Lionel Bringuier reinvigorated the Los Angeles Philharmonic's approach to mainstream Romantic repertoire by Brahms and Dvořák with what might be called Gallic flair (since he hails from Nice on the French Riviera) and energy. In the concerto part of the program the Niçois was joined by Québécois Martin Chalifour in the Bruch Violin Concerto to complete the evening's sweep. The results were magnifique!

Lionel Bringuier © Paolo Dutto
Lionel Bringuier
© Paolo Dutto

Bringuier gave immediate notice with Brahms' Tragic Overture that this was not going to be some mere heavy-handed cruise down the Rhine. Instead, from the muffled opening to the initial full-out orchestral strike, it was lyrical, lithe and even heart-pounding at times, but in an exhilarating, even positive, way. The clarity and precision of the playing produced its own momentum. At the crucial Molto più moderato near the end, the heavenly triplets in the strings seemed to float away into the Disney Hall ether. Everything was done with a sense of timing so superb and yet so plastic and free that, given the few rehearsals they had this week, it must have been that they were working collaboratively.

Just as clearly Martin Chalifour's performance of Bruch's Violin Concerto no. 1 in G minor was a three-way love affair for Bringuier and the orchestra who encouraged him to give their fearless leader full sway to his elegant bow, impeccable intonation, generosity of phrase, and most of all his ability to communicate to the farthest reaches of the packed hall. He transformed the great striding theme of the Finale into something joyful, and when the concerto was over he was cheered like a hometown hero.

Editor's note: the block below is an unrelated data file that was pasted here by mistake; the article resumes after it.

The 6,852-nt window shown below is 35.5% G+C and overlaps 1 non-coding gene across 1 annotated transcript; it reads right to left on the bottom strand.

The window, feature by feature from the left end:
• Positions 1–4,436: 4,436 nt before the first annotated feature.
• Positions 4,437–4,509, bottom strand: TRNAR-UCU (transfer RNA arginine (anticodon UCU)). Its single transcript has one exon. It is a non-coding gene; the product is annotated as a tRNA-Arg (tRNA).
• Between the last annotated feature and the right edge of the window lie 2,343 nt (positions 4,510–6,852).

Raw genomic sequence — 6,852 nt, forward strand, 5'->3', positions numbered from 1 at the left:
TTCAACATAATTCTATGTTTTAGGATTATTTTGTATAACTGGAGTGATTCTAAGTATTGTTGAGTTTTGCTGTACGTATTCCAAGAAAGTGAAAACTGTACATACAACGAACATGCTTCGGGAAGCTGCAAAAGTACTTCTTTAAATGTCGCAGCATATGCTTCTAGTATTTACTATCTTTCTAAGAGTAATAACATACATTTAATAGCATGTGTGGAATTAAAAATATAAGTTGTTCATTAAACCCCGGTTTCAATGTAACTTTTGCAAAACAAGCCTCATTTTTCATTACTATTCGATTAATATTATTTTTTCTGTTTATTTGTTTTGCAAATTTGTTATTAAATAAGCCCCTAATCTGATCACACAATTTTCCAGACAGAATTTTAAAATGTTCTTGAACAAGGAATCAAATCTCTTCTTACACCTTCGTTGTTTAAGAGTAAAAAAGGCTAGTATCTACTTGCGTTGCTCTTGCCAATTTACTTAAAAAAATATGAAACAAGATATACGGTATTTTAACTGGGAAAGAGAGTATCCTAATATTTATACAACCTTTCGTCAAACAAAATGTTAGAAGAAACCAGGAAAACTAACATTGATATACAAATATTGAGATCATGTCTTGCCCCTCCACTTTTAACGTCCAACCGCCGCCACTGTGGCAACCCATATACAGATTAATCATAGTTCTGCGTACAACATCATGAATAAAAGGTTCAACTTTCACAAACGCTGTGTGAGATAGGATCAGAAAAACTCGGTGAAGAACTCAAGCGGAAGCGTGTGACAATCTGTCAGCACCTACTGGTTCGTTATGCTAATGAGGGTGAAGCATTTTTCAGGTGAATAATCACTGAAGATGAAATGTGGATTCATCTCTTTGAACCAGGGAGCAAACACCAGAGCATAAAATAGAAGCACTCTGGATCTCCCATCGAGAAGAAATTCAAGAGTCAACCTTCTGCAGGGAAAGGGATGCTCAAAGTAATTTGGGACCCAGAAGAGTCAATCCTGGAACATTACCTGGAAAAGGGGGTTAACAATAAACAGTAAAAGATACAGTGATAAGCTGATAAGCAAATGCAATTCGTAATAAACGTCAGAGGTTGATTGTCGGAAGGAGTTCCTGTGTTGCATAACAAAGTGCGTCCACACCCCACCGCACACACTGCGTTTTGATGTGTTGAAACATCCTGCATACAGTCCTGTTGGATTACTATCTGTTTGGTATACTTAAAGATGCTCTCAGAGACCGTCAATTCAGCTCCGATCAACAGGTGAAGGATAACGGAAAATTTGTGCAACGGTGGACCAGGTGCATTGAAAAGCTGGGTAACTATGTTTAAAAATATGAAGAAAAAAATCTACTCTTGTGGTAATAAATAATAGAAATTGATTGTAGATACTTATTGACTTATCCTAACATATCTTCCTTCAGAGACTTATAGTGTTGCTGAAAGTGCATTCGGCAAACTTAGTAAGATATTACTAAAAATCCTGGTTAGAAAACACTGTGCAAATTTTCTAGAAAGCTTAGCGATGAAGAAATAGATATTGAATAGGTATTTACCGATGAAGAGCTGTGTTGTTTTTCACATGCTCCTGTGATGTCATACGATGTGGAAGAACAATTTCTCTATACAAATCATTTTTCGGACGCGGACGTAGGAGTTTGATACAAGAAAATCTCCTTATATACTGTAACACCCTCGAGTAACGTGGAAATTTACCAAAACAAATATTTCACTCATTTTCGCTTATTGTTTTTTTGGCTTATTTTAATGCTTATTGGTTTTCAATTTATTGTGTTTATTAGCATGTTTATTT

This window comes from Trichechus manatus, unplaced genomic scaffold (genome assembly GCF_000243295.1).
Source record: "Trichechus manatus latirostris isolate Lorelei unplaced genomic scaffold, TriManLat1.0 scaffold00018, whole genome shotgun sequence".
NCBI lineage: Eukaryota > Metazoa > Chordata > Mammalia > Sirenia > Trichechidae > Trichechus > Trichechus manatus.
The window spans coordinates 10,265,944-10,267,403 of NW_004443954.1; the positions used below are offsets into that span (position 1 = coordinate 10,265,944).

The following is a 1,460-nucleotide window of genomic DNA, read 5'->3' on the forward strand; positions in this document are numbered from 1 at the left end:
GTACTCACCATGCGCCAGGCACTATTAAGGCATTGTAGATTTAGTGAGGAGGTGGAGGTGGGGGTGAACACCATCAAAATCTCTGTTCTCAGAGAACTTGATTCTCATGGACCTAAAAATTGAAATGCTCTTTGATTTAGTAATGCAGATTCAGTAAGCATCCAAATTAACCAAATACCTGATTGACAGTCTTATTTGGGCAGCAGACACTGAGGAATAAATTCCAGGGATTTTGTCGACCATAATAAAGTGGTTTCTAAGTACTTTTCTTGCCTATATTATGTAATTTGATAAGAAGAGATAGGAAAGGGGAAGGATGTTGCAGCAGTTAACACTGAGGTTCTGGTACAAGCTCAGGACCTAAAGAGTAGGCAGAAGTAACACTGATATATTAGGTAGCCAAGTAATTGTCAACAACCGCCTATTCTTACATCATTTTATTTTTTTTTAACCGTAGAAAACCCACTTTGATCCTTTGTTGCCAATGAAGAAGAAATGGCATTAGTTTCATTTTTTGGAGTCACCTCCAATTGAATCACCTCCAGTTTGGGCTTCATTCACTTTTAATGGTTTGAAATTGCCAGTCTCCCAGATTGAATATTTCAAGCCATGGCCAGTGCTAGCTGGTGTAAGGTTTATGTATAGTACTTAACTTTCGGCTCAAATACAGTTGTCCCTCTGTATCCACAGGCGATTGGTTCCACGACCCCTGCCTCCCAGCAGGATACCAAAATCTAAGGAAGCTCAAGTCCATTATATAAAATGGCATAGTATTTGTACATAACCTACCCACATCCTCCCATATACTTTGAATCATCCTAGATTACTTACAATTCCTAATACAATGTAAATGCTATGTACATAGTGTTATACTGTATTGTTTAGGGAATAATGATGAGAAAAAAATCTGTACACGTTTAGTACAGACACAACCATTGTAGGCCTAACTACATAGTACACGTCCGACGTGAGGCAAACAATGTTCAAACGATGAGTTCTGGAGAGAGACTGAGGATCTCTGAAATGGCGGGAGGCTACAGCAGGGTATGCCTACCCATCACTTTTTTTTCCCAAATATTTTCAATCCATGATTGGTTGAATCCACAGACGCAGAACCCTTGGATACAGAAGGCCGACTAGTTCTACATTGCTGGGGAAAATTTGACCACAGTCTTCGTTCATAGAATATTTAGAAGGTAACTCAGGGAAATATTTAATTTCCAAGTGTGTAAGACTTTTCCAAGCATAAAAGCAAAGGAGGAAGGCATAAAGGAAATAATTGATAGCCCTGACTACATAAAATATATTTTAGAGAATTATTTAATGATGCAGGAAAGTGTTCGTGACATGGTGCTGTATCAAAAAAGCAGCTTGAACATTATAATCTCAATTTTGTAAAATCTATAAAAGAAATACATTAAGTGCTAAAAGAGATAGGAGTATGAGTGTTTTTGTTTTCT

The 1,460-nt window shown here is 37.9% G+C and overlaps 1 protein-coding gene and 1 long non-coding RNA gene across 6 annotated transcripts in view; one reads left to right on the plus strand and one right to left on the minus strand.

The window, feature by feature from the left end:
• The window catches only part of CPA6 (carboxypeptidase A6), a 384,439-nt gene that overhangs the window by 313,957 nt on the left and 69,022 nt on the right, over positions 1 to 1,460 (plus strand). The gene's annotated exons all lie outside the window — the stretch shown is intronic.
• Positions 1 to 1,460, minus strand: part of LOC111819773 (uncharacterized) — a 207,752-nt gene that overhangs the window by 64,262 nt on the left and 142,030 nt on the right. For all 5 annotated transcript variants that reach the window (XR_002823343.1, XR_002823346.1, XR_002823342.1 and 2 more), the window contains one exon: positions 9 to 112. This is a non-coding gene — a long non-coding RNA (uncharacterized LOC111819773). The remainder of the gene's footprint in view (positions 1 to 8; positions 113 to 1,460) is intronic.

Bringuier and the Phil sealed the deal with a Dvořák Eighth Symphony rich with inner detail and yet quick to move and change direction and mood. For once you could hear that the great opening tune of was played by massed cellos, horns, clarinets and bassoons; and the way they set up Denis Bouriakov's flute it really seemed as if his song was coming out of a magical clearing in the forest. If Bringuier at times proceeded so fast that there was no room to breathe, and seemed to missed the forest for the trees, it didn't phase the orchestra one bit. Overall, the Dvořák was as if the Philharmonic had been suddenly released from its old prison days. 

The violas nailed their trills underneath one of Bouriakov's solo riffs; bassoonist Whitney Crockett expressed Dvořák's ending sigh as if it were a lament. Bing Wang, sitting in for Chalifour, was sublime in her solo in the Adagio, softening the treacherous double stops into a soothing lullaby. There was lot of great playing from the clarinets in the Allegretto grazioso, more sophisticated than rustic, and the violins' portamento was indecently tactile. 

The final note to the evening was sounded by what seemed like hundreds of high school students filling most of the Orchestra View seats directly facing the conductor. They made it clear that they liked what they saw and loved what they heard; they cheered as much as they were able between each movement. They hung over the fronts of their seats waiting for each new movement to begin; they were silent, immovable once the music started. When the music stopped invariably they exploded with joy. 

If I were Lionel Bringuier and LA Phil, I'd sure want more of those kids.